A First Step Toward Rebuilding: English as a Second Language Classes
When Russia invaded Ukraine in February 2022, Khrystyna Sloan, 38, of Morris Plains, a student at County College of Morris (CCM), found herself frightened, horrified and depressed over what was happening to the people in her home country. Meanwhile in Ukraine, Viktoriia Zolotarova, 51, found her region the site of massive missile attacks that destroyed the areaâ€™s electrical, gas, water and communications systems, along with hospitals, schools, banks, bridges and her home.
â€śRockets, bombs from planes, including banned phosphorus bombs . . . all this rained down from the sky nonstop,â€ť recalls Zolotarova, of Stanhope, communicating with the assistance of a translator.
Hearing of such atrocities, Sloan, who had left Ukraine at age 22, made a decision. â€śI could either remain depressed or focus on positivity,â€ť she says. Her answer was to serve as a volunteer at the Ukrainian American Cultural Center of New Jersey (UACCNJ) in Whippany. There she has helped organize fundraisers and collections to send an ambulance, bus, clothes, toys, diapers and other essential items to the people of Ukraine, an ongoing effort. To help those who had fled the country as refugees, she became part of a group that approached CCM about providing free English as a Second Language (ESL) classes at UACCNJ, so parents can learn while their children participate in other activities.
Irena Kaler, director of Workforce Development and Community Partnerships at CCM, says they initially expected about 20 students would enroll for the classes â€“ beginners and intermediate â€“ that began in November. They ended up with more than double that amount, requiring opening another session of each class.
â€śThe classes offered by CCM are a huge help for me and others,â€ť says Zolotarova, who while in Ukraine was the director of Europeâ€™s largest insurance group and is now a part-time cashier at Dollar General.
â€śThis is a huge help to Ukrainian refugees who were left without a home and whose lives were shattered to pieces.â€ť
She adds, â€śI am very grateful for the opportunity to study for free because at the moment I earn no more than $700 a month and cannot pay for my studies, and I need English like air.â€ť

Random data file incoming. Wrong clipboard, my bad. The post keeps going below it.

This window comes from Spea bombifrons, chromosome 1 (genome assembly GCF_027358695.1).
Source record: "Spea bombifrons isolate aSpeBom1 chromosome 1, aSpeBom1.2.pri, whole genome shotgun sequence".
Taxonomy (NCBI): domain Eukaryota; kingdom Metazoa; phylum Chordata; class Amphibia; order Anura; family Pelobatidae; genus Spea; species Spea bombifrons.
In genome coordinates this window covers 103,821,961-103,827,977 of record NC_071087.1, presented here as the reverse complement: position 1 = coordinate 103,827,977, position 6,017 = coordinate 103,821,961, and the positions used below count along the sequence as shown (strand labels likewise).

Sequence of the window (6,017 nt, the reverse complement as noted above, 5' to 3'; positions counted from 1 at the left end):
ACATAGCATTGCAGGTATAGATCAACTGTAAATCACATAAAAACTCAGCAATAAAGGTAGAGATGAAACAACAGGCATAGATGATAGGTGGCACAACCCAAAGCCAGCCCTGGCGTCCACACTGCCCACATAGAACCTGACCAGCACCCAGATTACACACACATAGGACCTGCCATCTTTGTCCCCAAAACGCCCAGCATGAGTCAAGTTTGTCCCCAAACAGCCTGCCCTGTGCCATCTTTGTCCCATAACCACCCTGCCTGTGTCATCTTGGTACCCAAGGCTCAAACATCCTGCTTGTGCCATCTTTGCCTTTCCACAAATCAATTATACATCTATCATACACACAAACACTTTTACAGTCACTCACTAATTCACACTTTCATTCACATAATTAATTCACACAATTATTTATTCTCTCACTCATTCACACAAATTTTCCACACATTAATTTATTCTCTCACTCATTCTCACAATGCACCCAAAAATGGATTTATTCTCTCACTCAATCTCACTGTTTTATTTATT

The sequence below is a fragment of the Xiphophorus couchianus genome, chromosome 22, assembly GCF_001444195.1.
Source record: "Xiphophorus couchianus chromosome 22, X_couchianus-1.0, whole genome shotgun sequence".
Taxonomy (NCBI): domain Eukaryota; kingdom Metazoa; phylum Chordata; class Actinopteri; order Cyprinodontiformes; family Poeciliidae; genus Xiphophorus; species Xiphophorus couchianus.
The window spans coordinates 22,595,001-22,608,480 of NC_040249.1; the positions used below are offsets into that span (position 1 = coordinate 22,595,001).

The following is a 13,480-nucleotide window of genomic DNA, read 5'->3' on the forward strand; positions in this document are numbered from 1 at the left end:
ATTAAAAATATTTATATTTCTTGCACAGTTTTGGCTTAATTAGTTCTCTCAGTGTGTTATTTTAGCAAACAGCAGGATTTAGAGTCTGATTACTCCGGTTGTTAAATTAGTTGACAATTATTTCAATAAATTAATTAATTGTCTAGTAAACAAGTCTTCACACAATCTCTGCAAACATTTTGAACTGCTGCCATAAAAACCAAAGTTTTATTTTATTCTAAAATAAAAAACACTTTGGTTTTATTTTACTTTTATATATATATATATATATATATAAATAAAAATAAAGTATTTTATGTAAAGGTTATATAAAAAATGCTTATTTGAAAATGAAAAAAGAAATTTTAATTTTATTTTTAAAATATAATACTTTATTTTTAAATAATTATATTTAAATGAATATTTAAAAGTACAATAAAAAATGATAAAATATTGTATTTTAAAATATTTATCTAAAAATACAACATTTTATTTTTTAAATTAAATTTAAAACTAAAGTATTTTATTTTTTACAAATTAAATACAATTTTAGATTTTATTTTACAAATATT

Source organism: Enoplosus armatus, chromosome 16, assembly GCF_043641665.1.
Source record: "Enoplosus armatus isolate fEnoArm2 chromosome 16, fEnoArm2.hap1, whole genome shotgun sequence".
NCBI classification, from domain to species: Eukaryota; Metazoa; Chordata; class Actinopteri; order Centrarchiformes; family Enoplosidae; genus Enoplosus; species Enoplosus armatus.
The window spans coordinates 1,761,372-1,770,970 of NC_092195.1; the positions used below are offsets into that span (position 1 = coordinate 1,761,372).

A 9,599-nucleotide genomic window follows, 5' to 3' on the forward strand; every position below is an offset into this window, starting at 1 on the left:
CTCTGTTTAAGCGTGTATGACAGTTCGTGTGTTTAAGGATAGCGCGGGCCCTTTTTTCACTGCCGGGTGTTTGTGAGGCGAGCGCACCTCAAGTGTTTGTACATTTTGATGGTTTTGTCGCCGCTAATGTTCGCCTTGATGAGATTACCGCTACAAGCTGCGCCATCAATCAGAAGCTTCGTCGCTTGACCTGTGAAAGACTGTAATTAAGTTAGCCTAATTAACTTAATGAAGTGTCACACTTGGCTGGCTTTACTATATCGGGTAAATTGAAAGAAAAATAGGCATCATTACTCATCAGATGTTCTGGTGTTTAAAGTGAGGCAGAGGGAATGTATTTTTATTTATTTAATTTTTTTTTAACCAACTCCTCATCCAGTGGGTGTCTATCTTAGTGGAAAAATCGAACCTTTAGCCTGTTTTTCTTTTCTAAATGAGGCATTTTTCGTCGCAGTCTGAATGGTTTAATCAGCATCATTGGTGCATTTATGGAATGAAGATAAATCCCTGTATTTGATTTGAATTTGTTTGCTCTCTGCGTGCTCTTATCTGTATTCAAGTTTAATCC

Helping to cover the cost of instructors and textbooks are the pastors and church members of the Presbytery of the Highlands of New Jersey.
â€śThe people in our church pews are heartbroken by the extent of the tragedy our neighbors in Ukraine are experiencing,â€ť shares Pastor Sarah Cairatti from the First Presbyterian Church of Whippany. â€śThe generosity of the area Presbyterian churches to support the ESL classes offered by CCM is completely heartwarming, but not surprising. Their gifts and support are truly the arms and legs of their sincere and constant prayers.â€ť
So far more than $3,000 has been contributed to provide ESL classes at UACCNJ. Kaler notes, however, that as more Ukrainian refugees come into the area the demand will grow, and those in the beginner-level classes also will need to continue to advance.
Zolotarova, who holds degrees in chemical engineering and banking from Ukraine, has no plans to return to her home country. Her hope now is to rebuild her life in the U.S.
â€śMy home and region are completely destroyed. Only ruins remain. Now I am building my life in the USA from scratch,â€ť says Zolotarova. â€śMy dream is to go to college to get a degree in order to build a career in the USA.â€ť
Donations to support the ESL classes at UACCNJ can be made via the CCM Foundation at https://bit.ly/CCMFoundation-Donate; note in the Other Designation field that the funds are to go to â€śUACCNJ ESL Classes.â€ť To support the UACCNJ programs to assist the people of Ukraine, go to https://uaccnj.org/.